Tesla, one of the first proponents of the ballot measure to end NV Energy’s monopoly as the state’s sole energy supplier, has changed its position to neutral, a company spokesperson confirmed Thursday.
The company said it changed its position on Question 3, amid a hard-fought and expensive campaign, because of concerns about the uncertainty it presents to renewable energy and Tesla customers in Nevada.
“While we believe in open and competitive markets, Question 3 presents a number of uncertain impacts to our energy customers and the renewable energy industry in Nevada,” a Tesla spokesperson said in an email. “As a result, we have decided not to take a position on Question 3.”
One month after Question 3 backers announced the Energy Choice Initiative in 2016, Tesla CEO Elon Musk said in a statement that “solar energy is the cheapest energy today in the state of Nevada and ‘Energy Choice’ will enable Tesla and all Nevadans to choose solar.”
But the decision to move a neutral track marks the latest defection or move to the sidelines on the high-stakes, high-priced battle over the ballot initiative, which passed 72 to 28 percent in 2016. NV Energy, the state’s primary electric utility, stayed neutral on the ballot question in 2016 but has come out in strong opposition this year, pledging to spend up to $30 million to defeat the measure.
Prominent state politicians such as Gov. Brian Sandoval and Democratic gubernatorial candidate Steve Sisolak who supported the measure in 2016 now say that they’ve either moved to a neutral tack or are actively opposed to the initiative, which has been almost entirely funded by the Las Vegas Sands and Switch.
Endorsements from Tesla and SolarCity have not been removed from the Yes on 3 website as of Thursday morning. In response to the move, a spokesman for the PAC supporting the ballot measure linked to past quotes from Musk deriding monopolies.
“Unfortunately, NV Energy and their out of state corporate owners are spending millions spreading false information about energy choice,” Nevadans for Affordable, Clean Energy Choices spokesman Bradley Mayer said in an email. “We understand that companies take positions on what is in their best business interest but we agree with Elon Musk when he said, “Monopolies are true enemy of people” and “What really matters is avoiding monopolies that restrict people’s freedom.”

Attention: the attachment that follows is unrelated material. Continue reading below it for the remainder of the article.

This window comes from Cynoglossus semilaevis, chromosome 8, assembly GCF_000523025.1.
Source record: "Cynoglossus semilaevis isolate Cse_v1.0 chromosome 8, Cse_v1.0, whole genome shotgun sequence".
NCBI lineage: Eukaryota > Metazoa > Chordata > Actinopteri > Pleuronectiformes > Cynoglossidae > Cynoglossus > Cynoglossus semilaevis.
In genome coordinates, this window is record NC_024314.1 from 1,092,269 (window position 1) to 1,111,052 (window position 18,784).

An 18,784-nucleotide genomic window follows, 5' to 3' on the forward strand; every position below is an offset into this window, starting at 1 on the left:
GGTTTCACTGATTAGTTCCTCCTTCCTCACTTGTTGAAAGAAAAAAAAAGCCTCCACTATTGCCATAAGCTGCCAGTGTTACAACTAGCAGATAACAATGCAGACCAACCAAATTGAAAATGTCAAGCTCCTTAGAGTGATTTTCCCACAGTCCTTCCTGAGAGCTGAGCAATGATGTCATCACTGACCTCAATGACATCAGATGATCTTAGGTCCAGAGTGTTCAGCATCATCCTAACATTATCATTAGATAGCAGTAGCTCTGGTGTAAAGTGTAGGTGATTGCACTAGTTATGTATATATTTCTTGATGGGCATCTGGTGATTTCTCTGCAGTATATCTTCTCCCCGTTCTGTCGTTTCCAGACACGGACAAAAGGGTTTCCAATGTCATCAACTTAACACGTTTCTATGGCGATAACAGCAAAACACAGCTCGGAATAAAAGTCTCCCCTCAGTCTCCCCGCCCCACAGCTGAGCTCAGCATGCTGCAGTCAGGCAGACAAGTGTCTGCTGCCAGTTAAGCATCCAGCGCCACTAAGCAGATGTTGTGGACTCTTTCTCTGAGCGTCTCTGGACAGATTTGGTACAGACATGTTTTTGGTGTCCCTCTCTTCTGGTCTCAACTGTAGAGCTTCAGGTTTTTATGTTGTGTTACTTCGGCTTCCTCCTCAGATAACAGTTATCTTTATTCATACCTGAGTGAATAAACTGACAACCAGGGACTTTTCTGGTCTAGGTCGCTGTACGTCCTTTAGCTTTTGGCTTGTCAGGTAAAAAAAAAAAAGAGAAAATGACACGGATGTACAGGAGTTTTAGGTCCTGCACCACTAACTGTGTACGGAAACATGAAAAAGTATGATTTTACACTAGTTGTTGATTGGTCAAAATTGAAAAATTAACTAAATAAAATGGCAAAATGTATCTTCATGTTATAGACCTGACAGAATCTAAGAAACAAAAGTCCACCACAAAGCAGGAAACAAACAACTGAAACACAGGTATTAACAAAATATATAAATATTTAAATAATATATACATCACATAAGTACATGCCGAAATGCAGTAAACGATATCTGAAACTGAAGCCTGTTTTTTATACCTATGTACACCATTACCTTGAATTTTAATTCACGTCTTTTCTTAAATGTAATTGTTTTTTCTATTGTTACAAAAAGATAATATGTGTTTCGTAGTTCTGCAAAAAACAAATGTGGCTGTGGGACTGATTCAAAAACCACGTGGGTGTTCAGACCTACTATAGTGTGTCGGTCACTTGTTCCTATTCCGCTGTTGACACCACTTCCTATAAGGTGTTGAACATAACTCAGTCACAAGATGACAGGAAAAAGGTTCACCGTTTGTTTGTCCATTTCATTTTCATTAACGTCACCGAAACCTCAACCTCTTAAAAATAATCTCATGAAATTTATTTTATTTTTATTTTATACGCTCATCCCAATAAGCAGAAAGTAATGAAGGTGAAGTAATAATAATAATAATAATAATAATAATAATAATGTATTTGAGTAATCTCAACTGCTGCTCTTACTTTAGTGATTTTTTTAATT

A spokeswoman for the group opposing the initiative said they welcomed the company’s switch in position.
“We appreciate that Tesla has reconsidered their position on Question 3, particularly because of the risks and uncertainties that this flawed electricity deregulation proposal poses to tens of thousands of existing rooftop solar customers,” Coalition to Defeat Question 3 spokeswoman Tracy Skenandore said in an emailed statement. “Question 3 would also increase electric rates for all Nevadans and put our state’s promising clean energy future at risk.”
The statement came during a battle between NV Energy and rooftop solar companies led, in part, by SolarCity, where Musk served as chairman at the time. NV Energy had been pushing back on proposals to expand rooftop solar, arguing that it could cost other ratepayers. The solar firms argued that the utility and state energy regulators were not properly valuing rooftop solar.
Tesla, which operates a massive battery factory near Reno, has since acquired SolarCity.
Criticism from the solar industry has been blunted in the past two years, starting when regulators with the Public Utilities Commission agreed to “grandfather” in existing net metering customers at prior, more favorable rates in 2016. Lawmakers also approved a change to the state’s net metering law in 2017 that was widely applauded by the industry and has helped jumpstart new rooftop solar applications.
Disclosure: Many donors to The Nevada Independent are mentioned in this story. You can see a full list of donors here.
Updated at 12:00 p.m. to add a quote from Nevadans for Affordable, Clean Energy Choices PAC. Updated at 9:50 a.m. on Friday to remove a reference to Rep. Dina Titus supporting the initative in 2016.